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Building the Eyebrows



As noted on a previous page, the decision was made to use J-3 type "eyebrows" for engine cooling instead of a pressure cowl. These air scoops have been perfected over the past many decades and other than repairs for the occasional vibration-induced crack have proven effective for keeping little Continentals cool.

The genuine Piper eyebrows cost upward of $1000 per set and a non-PMA kit can be purchased for about $500. Either option is expensive enough to prompt exploration of alternatives.



 An aircraft mechanic friend of mine alerted me to a set of J-5 eyebrows that had been removed from the plane due to service. I jumped at the chance to give them a close look and create poster board patterns with the intention of fabricating a set of eyebrows at a fraction of the cost of the "real" ones. 

There is a lot going on in these things, Multiple curves and bends and tooling of joints along with interior baffles. I've noticed that no two set of eyebrows seem to be identical, all of them have been repaired and modified over the past seventy years.


Since taking the eyebrows apart would result in me being run off the premises, I had to be content with making patterns the best I could from the intact eyebrows. In less than an hour I had a set of patterns I felt would be sufficient for building my version of the scoops.

The patterns were used for building the cowl around the eyebrows. 

 Internet research led me to use 0.032" 3003 H14 half hard aluminum for the eyebrows. The paper patterns were transferred to the sheet stock and cut out with hand snips.

The eyebrows are secured to the engine with straps that attach to valve cover screws and this steel bracket that is secured by two cylinder base studs. The other brackets I've seen have platenuts to accept screws through the scoops but welding bolts to the bracket for metal lock nuts appealed more to me.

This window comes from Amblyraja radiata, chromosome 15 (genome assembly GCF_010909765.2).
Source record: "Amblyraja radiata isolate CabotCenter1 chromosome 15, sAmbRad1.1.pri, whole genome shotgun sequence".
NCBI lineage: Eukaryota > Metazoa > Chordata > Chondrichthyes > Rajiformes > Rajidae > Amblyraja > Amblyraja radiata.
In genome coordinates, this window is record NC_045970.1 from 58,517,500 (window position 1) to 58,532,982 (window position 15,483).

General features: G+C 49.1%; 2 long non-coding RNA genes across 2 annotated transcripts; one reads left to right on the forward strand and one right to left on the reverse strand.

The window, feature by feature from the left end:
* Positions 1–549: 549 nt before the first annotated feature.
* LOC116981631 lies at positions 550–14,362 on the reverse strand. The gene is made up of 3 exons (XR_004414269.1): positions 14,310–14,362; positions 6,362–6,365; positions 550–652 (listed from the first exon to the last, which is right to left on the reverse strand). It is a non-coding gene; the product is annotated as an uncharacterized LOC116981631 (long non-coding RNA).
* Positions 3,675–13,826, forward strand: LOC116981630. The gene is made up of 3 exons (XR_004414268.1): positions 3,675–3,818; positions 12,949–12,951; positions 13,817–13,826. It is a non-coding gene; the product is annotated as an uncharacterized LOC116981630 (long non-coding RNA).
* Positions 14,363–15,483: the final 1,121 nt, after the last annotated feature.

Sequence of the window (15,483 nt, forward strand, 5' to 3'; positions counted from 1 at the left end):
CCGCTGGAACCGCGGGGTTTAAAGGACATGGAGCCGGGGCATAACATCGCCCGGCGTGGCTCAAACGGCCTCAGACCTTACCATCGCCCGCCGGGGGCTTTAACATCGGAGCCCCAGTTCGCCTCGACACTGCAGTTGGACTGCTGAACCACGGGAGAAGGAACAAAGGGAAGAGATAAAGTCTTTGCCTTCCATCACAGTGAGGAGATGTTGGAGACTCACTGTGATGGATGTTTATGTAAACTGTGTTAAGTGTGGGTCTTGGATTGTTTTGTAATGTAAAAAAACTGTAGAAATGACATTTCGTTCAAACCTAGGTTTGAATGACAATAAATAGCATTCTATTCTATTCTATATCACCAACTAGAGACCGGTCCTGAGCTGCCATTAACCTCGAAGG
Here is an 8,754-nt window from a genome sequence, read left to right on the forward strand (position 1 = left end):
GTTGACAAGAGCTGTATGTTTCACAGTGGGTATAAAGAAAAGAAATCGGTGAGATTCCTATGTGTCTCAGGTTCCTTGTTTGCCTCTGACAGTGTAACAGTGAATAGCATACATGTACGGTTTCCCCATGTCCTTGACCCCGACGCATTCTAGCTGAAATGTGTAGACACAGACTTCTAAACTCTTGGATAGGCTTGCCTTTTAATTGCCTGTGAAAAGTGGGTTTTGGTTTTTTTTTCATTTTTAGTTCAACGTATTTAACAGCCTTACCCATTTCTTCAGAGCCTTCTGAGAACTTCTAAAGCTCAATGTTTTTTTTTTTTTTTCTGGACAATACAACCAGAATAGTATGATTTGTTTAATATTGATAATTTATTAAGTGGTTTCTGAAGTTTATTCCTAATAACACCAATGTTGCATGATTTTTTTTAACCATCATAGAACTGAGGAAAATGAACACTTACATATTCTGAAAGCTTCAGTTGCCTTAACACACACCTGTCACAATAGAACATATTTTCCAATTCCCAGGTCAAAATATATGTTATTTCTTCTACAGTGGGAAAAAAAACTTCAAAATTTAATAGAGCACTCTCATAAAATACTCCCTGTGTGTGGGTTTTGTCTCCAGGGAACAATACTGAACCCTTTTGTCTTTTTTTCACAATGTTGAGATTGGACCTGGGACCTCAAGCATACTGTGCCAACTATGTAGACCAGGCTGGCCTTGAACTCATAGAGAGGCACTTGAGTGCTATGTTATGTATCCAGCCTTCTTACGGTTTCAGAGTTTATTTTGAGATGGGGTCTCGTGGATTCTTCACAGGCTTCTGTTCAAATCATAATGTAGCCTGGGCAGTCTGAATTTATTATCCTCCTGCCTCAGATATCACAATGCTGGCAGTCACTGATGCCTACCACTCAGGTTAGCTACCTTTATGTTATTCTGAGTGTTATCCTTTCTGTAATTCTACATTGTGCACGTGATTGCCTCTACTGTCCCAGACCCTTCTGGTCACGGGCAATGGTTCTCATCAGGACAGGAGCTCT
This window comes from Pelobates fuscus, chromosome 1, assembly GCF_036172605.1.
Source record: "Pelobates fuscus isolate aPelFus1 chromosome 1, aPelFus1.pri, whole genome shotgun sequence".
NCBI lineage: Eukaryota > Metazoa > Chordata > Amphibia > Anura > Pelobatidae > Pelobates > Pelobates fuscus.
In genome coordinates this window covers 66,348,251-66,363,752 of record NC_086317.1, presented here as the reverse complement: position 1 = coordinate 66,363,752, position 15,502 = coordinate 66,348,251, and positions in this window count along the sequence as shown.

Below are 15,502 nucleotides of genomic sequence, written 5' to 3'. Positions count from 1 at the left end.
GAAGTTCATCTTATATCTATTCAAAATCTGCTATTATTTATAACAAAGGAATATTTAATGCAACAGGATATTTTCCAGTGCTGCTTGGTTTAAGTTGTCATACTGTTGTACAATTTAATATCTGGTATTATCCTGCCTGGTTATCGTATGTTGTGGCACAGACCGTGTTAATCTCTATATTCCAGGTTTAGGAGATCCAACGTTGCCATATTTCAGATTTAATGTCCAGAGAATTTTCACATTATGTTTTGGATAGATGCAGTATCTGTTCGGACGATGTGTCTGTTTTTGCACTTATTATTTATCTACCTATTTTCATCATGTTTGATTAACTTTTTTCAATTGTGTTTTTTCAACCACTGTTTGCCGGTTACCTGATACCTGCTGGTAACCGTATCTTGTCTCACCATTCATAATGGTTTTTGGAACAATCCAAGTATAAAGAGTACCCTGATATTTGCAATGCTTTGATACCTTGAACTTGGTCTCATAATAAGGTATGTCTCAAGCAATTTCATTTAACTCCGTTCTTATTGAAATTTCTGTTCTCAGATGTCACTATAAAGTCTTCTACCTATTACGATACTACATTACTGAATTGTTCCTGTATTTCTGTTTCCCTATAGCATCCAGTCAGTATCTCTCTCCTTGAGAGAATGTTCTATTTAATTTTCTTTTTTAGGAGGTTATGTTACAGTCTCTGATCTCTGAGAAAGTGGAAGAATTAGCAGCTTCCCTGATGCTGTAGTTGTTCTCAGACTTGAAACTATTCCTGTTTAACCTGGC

Here is the bracket secured by the cylinder nuts.


I consider this a rather involved exercise in tin working and is certainly not for those with limited patience. I lost count of the number of times the scoops were fitted and removed in the process of adjusting, bending and tweaking to make them conform. But even though they aren't yet finished, it is evident that we are going to have a nice set of eyebrows. I added a strap at the front of the scoop which really stiffened the assembly.



Here's looking at you, a look only a mother could love.......

But this is what we will fly until convinced some other way is better. 




All the pieces of firewall forward came together for the first time this evening. Engine controls, fuel lines and gauge hookups have been in progress so it was time to see how the new eyebrows integrate with the cowl.












The cowl sides follow the eyebrows nicely.












This has been a journey into the unknown due to this being the first D.VII with this engine package. A few more details and firewall forward will be ready for final finish and assembly.






Back to Building the Cowl, page two

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Building Log for Sam's
Fokker D.VII

Kit Arrival and Shop Prep

Building the Fuselage

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"Working Smart"
How to Maximize Shop Time

an article by Sam


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